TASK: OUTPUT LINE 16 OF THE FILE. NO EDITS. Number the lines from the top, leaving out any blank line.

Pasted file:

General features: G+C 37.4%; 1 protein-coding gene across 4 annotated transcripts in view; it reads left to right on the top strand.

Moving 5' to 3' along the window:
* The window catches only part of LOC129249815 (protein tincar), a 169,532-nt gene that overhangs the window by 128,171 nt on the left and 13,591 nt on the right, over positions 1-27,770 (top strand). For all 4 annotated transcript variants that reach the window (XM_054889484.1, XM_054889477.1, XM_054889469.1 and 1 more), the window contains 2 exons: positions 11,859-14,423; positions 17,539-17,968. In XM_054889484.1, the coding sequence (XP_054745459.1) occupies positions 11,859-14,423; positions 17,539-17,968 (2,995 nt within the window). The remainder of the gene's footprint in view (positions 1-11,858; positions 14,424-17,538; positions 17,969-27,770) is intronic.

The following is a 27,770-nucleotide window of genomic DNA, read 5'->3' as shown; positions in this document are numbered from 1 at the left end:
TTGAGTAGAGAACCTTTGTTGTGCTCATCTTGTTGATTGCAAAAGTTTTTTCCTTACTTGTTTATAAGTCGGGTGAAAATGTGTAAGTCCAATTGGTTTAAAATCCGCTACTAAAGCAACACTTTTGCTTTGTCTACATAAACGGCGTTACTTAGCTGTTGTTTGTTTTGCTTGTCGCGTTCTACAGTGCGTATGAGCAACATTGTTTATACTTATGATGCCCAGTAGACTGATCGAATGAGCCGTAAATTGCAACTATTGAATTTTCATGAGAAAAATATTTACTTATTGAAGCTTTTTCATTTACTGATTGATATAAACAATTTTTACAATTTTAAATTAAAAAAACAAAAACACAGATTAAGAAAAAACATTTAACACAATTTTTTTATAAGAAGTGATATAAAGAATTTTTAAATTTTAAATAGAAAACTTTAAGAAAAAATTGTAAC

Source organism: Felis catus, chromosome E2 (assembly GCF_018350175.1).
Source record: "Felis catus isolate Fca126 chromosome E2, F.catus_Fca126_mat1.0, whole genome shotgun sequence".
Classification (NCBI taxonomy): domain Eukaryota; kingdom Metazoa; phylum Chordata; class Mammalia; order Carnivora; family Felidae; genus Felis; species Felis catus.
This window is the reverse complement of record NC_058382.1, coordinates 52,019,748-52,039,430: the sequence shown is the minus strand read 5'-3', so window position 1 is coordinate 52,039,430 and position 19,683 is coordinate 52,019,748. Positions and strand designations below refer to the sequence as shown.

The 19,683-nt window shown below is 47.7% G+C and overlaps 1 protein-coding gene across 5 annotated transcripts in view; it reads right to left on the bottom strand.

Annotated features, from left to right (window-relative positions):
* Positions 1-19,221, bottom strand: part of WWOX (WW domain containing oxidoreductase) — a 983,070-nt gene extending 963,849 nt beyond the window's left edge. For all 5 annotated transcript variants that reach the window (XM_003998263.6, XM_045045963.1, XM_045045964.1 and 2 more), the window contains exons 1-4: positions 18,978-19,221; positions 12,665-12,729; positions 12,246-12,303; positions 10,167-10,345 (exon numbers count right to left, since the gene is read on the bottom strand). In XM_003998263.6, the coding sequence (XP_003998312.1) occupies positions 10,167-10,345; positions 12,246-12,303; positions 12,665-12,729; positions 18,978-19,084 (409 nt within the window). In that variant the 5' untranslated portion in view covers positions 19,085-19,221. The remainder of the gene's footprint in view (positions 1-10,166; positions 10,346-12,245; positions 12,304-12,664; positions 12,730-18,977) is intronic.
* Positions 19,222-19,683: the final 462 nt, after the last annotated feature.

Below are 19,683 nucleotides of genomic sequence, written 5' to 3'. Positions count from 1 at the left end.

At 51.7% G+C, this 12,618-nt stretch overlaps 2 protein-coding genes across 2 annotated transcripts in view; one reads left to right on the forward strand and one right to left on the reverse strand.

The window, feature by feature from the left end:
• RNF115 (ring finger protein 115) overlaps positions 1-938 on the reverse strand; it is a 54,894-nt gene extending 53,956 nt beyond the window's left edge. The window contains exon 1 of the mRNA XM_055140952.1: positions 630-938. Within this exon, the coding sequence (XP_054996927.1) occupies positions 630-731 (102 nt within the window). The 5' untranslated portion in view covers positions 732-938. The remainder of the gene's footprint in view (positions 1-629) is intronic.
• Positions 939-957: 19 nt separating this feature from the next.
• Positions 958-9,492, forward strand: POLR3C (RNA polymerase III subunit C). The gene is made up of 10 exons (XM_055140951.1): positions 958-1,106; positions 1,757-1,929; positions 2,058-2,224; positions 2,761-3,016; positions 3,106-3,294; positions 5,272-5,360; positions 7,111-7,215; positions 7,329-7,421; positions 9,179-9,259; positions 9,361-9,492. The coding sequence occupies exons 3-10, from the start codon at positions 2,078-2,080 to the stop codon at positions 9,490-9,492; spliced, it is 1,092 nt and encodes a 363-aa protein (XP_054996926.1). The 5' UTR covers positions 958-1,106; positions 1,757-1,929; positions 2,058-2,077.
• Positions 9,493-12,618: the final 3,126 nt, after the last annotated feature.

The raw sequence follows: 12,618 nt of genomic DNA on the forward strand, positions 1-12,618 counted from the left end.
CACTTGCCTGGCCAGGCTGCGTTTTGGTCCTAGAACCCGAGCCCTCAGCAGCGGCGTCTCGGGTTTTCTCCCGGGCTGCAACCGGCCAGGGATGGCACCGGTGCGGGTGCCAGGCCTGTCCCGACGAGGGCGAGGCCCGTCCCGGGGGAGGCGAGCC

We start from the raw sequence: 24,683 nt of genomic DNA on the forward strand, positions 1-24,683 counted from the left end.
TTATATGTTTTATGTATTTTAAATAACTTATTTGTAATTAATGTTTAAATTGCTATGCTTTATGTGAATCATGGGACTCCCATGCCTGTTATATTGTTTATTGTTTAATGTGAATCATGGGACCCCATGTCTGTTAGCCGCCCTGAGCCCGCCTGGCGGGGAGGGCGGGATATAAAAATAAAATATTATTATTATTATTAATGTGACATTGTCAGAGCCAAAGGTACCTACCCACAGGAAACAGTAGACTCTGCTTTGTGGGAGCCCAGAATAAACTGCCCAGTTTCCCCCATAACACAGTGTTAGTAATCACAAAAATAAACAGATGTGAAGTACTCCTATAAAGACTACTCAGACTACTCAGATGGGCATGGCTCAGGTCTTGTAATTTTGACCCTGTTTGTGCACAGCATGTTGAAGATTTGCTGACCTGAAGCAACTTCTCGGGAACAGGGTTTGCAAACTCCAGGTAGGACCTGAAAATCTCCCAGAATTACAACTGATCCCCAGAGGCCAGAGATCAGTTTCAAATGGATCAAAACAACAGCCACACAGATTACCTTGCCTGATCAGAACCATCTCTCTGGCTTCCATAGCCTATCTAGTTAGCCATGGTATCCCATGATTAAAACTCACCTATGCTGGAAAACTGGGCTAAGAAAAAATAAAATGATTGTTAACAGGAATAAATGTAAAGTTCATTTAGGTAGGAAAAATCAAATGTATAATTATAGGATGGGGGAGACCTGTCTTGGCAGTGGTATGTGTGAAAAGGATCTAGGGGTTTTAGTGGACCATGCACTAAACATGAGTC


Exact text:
The window, feature by feature from the left end: